For Children

Gabrielle Herzig

At Play With Roget: My Friend the Thesaurus

2011 5th-6th Grade Prose Winner

I hate writer's block. It's irritating, infuriating, exasperating, maddening, trying, tiresome, troublesome, bothersome, nettlesome, irksome, vexing, cursed, vexatious, galling, and it gets on my nerves. It is especially annoying when you cannot seem to find the right word so you simply use them all. When I think I have that ideal, without fault, faultless, flawless, consummate, quintes≠sential, exemplary, best, ultimate, unrivaled, unequaled, matchless, unparalleled, beyond compare, without equal, second to none, too good to be true, Utopian, incomparable, peerless, inimitable, unexcelled, unsurpassed, unsurpassable and absolutely perfect idea; it just slips away from my brain. It goes in one ear and out the other.

She grasped the sacred golden Roman locket, and quickly slipped it into her bag. No, too many adjectives, how about: The sly girl swiftly slipped the sacred Roman locket into her bag.

Nope! All I did that time was change a couple of words, and rearrange the sentence. I also added alliteration, but using a poetry technique in a fictitious story is just plain odd. What about this: Slipping the golden Roman locket into her bag, the girl quickly dashed out the door before anyone could catch a glimpse of her.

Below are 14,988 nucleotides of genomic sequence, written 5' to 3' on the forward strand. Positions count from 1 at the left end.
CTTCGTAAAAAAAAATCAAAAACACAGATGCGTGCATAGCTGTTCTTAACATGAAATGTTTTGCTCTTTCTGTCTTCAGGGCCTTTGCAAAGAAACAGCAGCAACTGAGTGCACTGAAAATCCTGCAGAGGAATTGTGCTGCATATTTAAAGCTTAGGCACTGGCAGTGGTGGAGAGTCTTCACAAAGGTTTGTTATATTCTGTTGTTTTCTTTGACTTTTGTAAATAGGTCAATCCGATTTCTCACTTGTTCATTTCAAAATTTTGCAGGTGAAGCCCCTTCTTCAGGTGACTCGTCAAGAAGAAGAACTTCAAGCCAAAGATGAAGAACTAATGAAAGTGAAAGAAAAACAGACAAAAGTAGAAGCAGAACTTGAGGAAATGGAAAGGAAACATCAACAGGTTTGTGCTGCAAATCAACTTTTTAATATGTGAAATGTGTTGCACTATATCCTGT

Oh, I know you're supposed to start sentences with verbs, but it just doesn't sound right in this sentence. Here let me try again. Maybe I should go on to the next sentence: Dashing down the spiral staircase on the second floor of the Barracco Museum in Rome, this mysterious girl did her best to keep the guilt in her eyes concealed.

Hey, that actually wasn't too bad! Did you see the foreshadow there, that she might have stolen the necklace? After darting out of the secret side entrance, she finally made it to the cold leather backseat of her boss's Jaguar. The elegant black vehicle was waiting for her in a dark alley near the museum.

That was good right? Did you like how I gave you a hint that she might have stolen the necklace for her boss? "Is the mission complete," said a burly man wearing a fedora and black sunglasses. The girl nodded as the man briskly handed her a large bundle of cash. Little did her boss know that hidden within the girls ring was a microscopic chip recording the evidence of the scam.

No, I don't think the word scam fits the mood. How about: fraud, swindle, fraudulent scheme, racket, trick, con, felony, flimflam (never heard of that one!), gyp, or shakedown. Oh no! I'm stuck in thesaurus mode again! Hmmmm... How about: Although the boss believed the girl was on his side, hidden in her ring was a microscopic recording device saving every last word of their conversation. "Working for the FBI can be exhilarating," the girl thought silently; as she stashed the bundle of cash in her pocket, ready to catch this crook once and for all. She exited the car and hopped on her mo-ped (parked especially for this get-away) immediately squeezing the gas handle. "He's falling right into the arms of our trap," thought the girl with a grin spreading across her face. She zoomed down the cobble stone streetÖ

Hey look! My writer's block actually lead to a pretty good intro. It captivates the reader's attention and leaves a cliffhanger that will keep them yearning for more. Who knew that messing around with a thesaurus could lead to the key to overcoming writer's block.